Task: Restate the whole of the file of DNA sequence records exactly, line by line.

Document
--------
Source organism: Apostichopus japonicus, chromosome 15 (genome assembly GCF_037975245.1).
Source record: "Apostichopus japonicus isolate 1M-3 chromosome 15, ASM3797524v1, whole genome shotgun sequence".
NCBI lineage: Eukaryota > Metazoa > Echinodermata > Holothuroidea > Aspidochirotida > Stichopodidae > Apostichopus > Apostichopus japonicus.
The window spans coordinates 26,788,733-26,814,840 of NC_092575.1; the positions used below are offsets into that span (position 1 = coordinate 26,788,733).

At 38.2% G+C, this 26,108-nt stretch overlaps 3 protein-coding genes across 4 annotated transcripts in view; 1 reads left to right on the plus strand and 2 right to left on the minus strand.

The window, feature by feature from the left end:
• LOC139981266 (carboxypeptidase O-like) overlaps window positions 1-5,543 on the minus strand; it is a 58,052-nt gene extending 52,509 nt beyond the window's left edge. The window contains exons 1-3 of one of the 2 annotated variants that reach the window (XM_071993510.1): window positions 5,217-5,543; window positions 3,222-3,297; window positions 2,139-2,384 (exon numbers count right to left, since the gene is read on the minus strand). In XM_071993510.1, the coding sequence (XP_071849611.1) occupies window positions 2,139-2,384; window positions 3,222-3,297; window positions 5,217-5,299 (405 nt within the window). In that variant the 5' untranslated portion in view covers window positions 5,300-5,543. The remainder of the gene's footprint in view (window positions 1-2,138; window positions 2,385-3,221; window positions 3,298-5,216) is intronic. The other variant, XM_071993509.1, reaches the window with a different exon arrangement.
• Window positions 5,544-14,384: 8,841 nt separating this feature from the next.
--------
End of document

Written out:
Source organism: Apostichopus japonicus, chromosome 15 (genome assembly GCF_037975245.1).
Source record: "Apostichopus japonicus isolate 1M-3 chromosome 15, ASM3797524v1, whole genome shotgun sequence".
NCBI lineage: Eukaryota > Metazoa > Echinodermata > Holothuroidea > Aspidochirotida > Stichopodidae > Apostichopus > Apostichopus japonicus.
The window spans coordinates 26,788,733-26,814,840 of NC_092575.1; the positions used below are offsets into that span (position 1 = coordinate 26,788,733).

At 38.2% G+C, this 26,108-nt stretch overlaps 3 protein-coding genes across 4 annotated transcripts in view; 1 reads left to right on the plus strand and 2 right to left on the minus strand.

The window, feature by feature from the left end:
• LOC139981266 (carboxypeptidase O-like) overlaps window positions 1-5,543 on the minus strand; it is a 58,052-nt gene extending 52,509 nt beyond the window's left edge. The window contains exons 1-3 of one of the 2 annotated variants that reach the window (XM_071993510.1): window positions 5,217-5,543; window positions 3,222-3,297; window positions 2,139-2,384 (exon numbers count right to left, since the gene is read on the minus strand). In XM_071993510.1, the coding sequence (XP_071849611.1) occupies window positions 2,139-2,384; window positions 3,222-3,297; window positions 5,217-5,299 (405 nt within the window). In that variant the 5' untranslated portion in view covers window positions 5,300-5,543. The remainder of the gene's footprint in view (window positions 1-2,138; window positions 2,385-3,221; window positions 3,298-5,216) is intronic. The other variant, XM_071993509.1, reaches the window with a different exon arrangement.
• Window positions 5,544-14,384: 8,841 nt separating this feature from the next.